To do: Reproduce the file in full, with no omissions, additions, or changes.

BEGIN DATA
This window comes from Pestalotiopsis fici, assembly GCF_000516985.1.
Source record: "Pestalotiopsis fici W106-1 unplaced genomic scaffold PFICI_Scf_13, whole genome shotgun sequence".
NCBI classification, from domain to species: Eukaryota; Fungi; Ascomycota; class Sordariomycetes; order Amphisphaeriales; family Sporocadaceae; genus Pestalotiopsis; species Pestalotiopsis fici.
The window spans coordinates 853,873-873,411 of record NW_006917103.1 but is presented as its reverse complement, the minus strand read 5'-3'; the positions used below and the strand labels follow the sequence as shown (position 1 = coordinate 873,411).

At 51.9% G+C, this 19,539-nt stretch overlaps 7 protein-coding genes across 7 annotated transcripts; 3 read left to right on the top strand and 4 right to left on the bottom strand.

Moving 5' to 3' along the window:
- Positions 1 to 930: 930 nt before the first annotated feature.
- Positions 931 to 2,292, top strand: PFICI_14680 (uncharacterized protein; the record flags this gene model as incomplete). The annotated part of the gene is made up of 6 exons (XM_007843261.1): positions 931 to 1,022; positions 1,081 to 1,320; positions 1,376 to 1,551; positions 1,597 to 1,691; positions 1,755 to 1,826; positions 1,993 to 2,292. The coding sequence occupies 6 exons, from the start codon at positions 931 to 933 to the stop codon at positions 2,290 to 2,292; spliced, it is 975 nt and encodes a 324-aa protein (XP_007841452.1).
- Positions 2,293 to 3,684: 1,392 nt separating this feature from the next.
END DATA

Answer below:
This window comes from Pestalotiopsis fici, assembly GCF_000516985.1.
Source record: "Pestalotiopsis fici W106-1 unplaced genomic scaffold PFICI_Scf_13, whole genome shotgun sequence".
NCBI classification, from domain to species: Eukaryota; Fungi; Ascomycota; class Sordariomycetes; order Amphisphaeriales; family Sporocadaceae; genus Pestalotiopsis; species Pestalotiopsis fici.
The window spans coordinates 853,873-873,411 of record NW_006917103.1 but is presented as its reverse complement, the minus strand read 5'-3'; the positions used below and the strand labels follow the sequence as shown (position 1 = coordinate 873,411).

At 51.9% G+C, this 19,539-nt stretch overlaps 7 protein-coding genes across 7 annotated transcripts; 3 read left to right on the top strand and 4 right to left on the bottom strand.

Moving 5' to 3' along the window:
- Positions 1 to 930: 930 nt before the first annotated feature.
- Positions 931 to 2,292, top strand: PFICI_14680 (uncharacterized protein; the record flags this gene model as incomplete). The annotated part of the gene is made up of 6 exons (XM_007843261.1): positions 931 to 1,022; positions 1,081 to 1,320; positions 1,376 to 1,551; positions 1,597 to 1,691; positions 1,755 to 1,826; positions 1,993 to 2,292. The coding sequence occupies 6 exons, from the start codon at positions 931 to 933 to the stop codon at positions 2,290 to 2,292; spliced, it is 975 nt and encodes a 324-aa protein (XP_007841452.1).
- Positions 2,293 to 3,684: 1,392 nt separating this feature from the next.